Though preferred stock dividends are set, similar to bond interest, they are taxed differently. Many preferred dividends are taxed at a lower rate than ordinary income. With the exception of investors in the highest tax band, who pay 20% on eligible dividends, the majority of preferred shareholders pay just 15%. Qualified dividends are tax-free for those in ordinary income tax levels of 15% or below.
Each preferred stock offering includes a prospectus that outlines the structure, allowing an investor to assess if the dividends are taxable. It is often considered that all dividends received on preferred shares are classified as regular dividends; however, Form 1099-DIV clarifies whether any portion of the income is classified as return of capital.
- Preferred stock often pays more dividends than ordinary stock, making it more similar to debt than typical equity.
- Although dividends are paid in the same manner as bonds, they are taxed as qualified dividends rather than interest.
- That is, rather than the marginal income tax rate, preferred dividends are taxed at a rate ranging from 15% to 20%.
While officially classed as an equity, preferred stock contains bond-like features such as a declared par value and a set cash payment amount. Preferred shareholders rank higher than regular shareholders in terms of dividend payments and corporate liquidation events, although they do not have voting rights like common shareholders.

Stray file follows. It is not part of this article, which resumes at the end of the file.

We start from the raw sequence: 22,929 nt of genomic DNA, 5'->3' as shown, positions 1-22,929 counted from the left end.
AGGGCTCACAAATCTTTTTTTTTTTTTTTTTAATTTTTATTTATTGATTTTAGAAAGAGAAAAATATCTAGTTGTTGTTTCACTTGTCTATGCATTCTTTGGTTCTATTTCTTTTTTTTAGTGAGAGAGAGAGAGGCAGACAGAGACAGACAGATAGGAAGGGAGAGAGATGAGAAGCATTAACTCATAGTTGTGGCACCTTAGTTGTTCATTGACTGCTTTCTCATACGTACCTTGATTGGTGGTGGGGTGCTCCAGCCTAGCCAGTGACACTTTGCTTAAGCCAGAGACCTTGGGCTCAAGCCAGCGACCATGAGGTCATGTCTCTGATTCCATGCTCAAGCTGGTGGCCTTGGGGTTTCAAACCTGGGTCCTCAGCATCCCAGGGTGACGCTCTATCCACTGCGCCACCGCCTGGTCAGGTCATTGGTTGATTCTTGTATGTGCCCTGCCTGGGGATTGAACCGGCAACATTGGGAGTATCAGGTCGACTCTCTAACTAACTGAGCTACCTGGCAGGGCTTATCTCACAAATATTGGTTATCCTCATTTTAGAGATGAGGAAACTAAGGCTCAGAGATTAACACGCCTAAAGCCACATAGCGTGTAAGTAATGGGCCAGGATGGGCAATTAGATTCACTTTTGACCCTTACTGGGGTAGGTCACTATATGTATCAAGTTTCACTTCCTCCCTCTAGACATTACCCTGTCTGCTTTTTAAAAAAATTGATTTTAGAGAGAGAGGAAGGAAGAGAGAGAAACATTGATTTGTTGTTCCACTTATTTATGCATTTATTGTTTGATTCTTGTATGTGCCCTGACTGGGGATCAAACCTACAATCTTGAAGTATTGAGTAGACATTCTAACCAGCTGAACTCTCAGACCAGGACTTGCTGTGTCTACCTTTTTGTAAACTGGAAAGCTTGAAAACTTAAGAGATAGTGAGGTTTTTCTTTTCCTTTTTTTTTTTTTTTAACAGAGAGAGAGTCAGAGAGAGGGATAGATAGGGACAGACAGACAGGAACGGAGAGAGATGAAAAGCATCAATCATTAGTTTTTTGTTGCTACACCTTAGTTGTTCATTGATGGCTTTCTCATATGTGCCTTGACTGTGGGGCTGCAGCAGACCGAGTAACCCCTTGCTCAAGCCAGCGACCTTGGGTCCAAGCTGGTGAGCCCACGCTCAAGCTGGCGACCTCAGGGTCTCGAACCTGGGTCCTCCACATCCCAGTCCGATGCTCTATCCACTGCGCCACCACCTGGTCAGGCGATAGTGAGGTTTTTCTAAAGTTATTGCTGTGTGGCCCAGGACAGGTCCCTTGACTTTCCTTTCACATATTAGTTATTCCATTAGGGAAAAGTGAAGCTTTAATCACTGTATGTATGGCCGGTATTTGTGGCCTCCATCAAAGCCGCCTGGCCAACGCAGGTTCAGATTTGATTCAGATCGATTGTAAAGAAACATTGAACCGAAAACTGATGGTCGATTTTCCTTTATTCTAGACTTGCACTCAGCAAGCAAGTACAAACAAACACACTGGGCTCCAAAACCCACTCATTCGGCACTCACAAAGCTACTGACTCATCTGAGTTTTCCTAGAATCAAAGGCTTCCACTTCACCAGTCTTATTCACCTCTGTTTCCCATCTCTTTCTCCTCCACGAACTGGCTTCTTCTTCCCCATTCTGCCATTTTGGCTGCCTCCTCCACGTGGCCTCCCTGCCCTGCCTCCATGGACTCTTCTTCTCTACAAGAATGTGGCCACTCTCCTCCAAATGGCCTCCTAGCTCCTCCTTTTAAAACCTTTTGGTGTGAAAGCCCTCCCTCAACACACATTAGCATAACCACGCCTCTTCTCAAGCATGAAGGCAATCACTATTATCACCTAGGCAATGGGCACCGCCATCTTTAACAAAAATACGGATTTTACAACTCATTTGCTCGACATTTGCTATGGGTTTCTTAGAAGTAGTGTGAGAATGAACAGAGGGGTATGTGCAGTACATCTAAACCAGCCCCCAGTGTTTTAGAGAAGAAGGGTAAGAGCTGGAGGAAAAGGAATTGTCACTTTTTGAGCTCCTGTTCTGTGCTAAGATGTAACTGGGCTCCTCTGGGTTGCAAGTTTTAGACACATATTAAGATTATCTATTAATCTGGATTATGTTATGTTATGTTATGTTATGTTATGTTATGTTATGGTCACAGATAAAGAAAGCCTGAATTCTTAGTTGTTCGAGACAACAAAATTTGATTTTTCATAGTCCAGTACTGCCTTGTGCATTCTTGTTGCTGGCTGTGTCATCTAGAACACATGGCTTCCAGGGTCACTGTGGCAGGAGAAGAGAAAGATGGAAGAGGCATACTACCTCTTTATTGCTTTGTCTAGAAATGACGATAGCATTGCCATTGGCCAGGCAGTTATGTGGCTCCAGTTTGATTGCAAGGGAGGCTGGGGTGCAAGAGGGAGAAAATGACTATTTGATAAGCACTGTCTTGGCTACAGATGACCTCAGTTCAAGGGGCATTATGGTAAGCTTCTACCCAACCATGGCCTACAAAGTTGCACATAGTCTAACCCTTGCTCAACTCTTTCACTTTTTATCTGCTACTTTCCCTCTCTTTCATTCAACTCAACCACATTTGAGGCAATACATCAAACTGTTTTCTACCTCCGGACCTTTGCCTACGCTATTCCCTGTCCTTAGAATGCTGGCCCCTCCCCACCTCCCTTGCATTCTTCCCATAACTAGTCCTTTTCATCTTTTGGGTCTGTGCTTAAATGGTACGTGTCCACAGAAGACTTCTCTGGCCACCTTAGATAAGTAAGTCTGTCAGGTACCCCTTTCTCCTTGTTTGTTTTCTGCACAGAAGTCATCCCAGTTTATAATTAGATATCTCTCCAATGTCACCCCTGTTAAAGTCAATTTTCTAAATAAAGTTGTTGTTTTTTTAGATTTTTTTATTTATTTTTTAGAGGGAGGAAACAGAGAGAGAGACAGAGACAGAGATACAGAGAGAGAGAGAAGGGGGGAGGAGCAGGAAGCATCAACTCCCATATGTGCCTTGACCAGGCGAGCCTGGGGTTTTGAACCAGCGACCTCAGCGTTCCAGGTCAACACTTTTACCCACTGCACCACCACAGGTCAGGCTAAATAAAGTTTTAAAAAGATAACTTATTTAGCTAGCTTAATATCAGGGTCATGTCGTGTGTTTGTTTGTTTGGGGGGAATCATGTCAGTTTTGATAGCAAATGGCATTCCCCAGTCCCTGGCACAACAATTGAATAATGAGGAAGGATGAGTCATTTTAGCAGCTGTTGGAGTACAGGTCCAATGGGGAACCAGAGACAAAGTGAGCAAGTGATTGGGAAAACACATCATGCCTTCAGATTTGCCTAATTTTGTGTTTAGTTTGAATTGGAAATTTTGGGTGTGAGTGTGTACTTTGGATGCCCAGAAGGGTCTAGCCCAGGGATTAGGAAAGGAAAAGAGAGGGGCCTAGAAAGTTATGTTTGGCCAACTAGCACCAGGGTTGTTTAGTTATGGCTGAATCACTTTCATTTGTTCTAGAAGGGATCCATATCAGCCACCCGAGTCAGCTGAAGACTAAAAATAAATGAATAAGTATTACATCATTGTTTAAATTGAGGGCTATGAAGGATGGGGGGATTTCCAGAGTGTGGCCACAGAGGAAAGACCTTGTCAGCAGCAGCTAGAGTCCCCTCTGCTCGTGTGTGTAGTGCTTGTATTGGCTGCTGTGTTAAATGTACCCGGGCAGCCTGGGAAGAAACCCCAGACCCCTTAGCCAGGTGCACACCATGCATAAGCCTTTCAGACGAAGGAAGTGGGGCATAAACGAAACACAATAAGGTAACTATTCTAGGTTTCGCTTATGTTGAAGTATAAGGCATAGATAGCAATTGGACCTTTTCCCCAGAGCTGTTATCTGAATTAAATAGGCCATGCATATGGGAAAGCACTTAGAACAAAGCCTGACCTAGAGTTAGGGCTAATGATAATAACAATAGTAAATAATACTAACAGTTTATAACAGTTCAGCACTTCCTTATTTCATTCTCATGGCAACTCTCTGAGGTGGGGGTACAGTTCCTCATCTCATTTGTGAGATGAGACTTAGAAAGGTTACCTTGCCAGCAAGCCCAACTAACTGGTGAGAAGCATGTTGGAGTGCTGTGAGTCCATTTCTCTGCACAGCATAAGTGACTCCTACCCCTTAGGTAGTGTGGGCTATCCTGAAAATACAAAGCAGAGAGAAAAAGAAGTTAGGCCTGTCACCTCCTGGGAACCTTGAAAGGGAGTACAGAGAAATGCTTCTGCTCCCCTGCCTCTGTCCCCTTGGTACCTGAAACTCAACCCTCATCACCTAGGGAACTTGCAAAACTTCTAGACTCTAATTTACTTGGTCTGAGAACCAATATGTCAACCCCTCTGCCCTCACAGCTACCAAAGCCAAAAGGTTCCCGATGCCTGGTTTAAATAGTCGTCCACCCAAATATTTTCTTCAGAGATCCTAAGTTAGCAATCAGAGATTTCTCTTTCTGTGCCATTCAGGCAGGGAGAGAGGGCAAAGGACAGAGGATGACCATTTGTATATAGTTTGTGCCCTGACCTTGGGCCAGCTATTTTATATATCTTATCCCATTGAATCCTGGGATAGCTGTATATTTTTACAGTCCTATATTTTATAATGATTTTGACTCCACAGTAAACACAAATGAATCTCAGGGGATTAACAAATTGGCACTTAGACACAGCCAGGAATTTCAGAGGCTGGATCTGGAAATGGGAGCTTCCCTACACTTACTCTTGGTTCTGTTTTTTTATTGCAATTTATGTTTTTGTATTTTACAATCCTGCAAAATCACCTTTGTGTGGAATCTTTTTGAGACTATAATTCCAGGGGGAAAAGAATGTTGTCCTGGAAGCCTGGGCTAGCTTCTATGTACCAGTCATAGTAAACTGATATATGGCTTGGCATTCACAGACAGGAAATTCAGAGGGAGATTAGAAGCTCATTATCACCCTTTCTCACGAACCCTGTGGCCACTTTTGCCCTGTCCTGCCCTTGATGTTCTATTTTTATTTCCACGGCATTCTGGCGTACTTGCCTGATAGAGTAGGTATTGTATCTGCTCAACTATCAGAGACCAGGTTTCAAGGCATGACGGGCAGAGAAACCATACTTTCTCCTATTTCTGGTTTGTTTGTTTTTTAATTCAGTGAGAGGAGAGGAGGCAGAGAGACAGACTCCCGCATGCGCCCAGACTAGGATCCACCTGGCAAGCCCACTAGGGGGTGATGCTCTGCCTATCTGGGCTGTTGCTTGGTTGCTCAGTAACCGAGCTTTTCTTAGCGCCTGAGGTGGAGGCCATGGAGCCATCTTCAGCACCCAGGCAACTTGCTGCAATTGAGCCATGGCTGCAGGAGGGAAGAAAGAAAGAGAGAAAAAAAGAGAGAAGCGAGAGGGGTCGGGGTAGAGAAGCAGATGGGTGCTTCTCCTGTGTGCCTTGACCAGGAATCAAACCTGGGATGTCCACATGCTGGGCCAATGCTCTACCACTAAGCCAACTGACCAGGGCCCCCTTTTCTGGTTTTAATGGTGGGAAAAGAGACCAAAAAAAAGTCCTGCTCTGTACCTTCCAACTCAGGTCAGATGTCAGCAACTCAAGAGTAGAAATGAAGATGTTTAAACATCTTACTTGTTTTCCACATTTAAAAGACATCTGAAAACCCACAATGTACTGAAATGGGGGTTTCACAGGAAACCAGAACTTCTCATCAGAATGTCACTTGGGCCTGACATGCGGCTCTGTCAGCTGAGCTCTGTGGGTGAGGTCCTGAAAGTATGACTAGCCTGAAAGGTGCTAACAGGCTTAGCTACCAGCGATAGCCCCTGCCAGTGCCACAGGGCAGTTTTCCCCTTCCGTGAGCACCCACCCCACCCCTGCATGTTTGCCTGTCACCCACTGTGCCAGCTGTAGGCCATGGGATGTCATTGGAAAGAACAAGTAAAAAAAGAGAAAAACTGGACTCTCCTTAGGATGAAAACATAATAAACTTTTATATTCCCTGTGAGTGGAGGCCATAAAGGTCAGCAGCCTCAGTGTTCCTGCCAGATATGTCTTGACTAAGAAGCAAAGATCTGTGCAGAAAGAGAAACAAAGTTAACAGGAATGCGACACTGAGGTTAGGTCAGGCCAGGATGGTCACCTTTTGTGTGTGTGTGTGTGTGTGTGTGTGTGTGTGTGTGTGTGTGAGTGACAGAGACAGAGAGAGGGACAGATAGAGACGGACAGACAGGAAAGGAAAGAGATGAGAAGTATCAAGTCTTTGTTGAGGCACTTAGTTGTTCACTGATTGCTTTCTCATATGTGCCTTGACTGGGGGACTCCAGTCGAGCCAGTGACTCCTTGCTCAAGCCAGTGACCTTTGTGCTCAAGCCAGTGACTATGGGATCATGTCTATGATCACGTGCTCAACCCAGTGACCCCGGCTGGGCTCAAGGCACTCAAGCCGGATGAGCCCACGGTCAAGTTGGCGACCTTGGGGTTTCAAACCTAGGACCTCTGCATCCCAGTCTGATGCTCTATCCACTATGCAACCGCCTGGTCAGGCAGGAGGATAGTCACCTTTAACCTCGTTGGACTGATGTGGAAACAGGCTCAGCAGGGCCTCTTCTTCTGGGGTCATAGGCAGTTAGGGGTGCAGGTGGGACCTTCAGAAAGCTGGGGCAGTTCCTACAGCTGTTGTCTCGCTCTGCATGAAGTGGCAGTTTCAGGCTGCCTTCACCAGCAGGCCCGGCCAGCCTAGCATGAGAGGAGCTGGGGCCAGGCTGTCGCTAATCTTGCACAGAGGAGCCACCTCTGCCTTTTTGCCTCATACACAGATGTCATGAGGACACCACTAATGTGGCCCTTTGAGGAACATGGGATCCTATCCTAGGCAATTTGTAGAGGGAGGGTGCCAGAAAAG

In contrast to debt, if the issuing firm is short on cash, the board of directors has the option to withhold dividends from both regular and preferred shareholders. Many preferred shares are cumulative, which means that even if dividends are withheld, they are still accumulated and owing to preferred owners when income becomes available. Ford Motor Company, for example, had to halt payouts amid its financial difficulties in 2006. Once the firm had stabilized, cumulative preferred stockholders were paid for the time that they had been withheld.
Donald P. GouldGould Asset Management, Claremont, Calif.
Most preferred stock payouts are considered as qualified dividends, which means they are taxed at the lower long-term capital gains rate. However, certain preferred stock distributions are not eligible. Dividends from a bank’s trust preferred shares, for example, are taxed at the higher rates applicable to regular income. The federal maximum tax rate on regular income is 37%. Your brokerage company can inform you whether a certain preferred stock pays eligible dividends.
A mutual fund provides a simpler, more liquid, and more diverse method to hold preferred stocks (including ETFs).If the fund receives qualifying dividends, the share of the fund’s dividends distributed to you will be qualified as well.
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